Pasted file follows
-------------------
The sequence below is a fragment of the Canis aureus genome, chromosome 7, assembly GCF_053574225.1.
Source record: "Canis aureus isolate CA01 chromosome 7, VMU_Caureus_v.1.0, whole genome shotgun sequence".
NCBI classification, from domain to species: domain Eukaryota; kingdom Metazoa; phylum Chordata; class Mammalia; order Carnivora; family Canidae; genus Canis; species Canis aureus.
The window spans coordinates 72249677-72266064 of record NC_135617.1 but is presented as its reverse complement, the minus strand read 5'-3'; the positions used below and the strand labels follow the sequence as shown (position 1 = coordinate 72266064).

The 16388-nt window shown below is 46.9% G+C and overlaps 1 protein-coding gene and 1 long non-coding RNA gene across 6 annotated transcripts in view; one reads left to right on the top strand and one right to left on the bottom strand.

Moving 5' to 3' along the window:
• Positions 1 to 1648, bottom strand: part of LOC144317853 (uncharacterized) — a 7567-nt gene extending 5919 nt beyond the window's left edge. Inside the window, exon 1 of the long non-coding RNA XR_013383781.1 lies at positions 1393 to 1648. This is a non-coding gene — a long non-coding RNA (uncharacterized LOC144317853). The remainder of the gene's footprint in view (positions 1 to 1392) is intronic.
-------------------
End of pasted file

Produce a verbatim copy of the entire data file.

The sequence below is a fragment of the Canis aureus genome, chromosome 7, assembly GCF_053574225.1.
Source record: "Canis aureus isolate CA01 chromosome 7, VMU_Caureus_v.1.0, whole genome shotgun sequence".
NCBI classification, from domain to species: domain Eukaryota; kingdom Metazoa; phylum Chordata; class Mammalia; order Carnivora; family Canidae; genus Canis; species Canis aureus.
The window spans coordinates 72249677-72266064 of record NC_135617.1 but is presented as its reverse complement, the minus strand read 5'-3'; the positions used below and the strand labels follow the sequence as shown (position 1 = coordinate 72266064).

The 16388-nt window shown below is 46.9% G+C and overlaps 1 protein-coding gene and 1 long non-coding RNA gene across 6 annotated transcripts in view; one reads left to right on the top strand and one right to left on the bottom strand.

Moving 5' to 3' along the window:
• Positions 1 to 1648, bottom strand: part of LOC144317853 (uncharacterized) — a 7567-nt gene extending 5919 nt beyond the window's left edge. Inside the window, exon 1 of the long non-coding RNA XR_013383781.1 lies at positions 1393 to 1648. This is a non-coding gene — a long non-coding RNA (uncharacterized LOC144317853). The remainder of the gene's footprint in view (positions 1 to 1392) is intronic.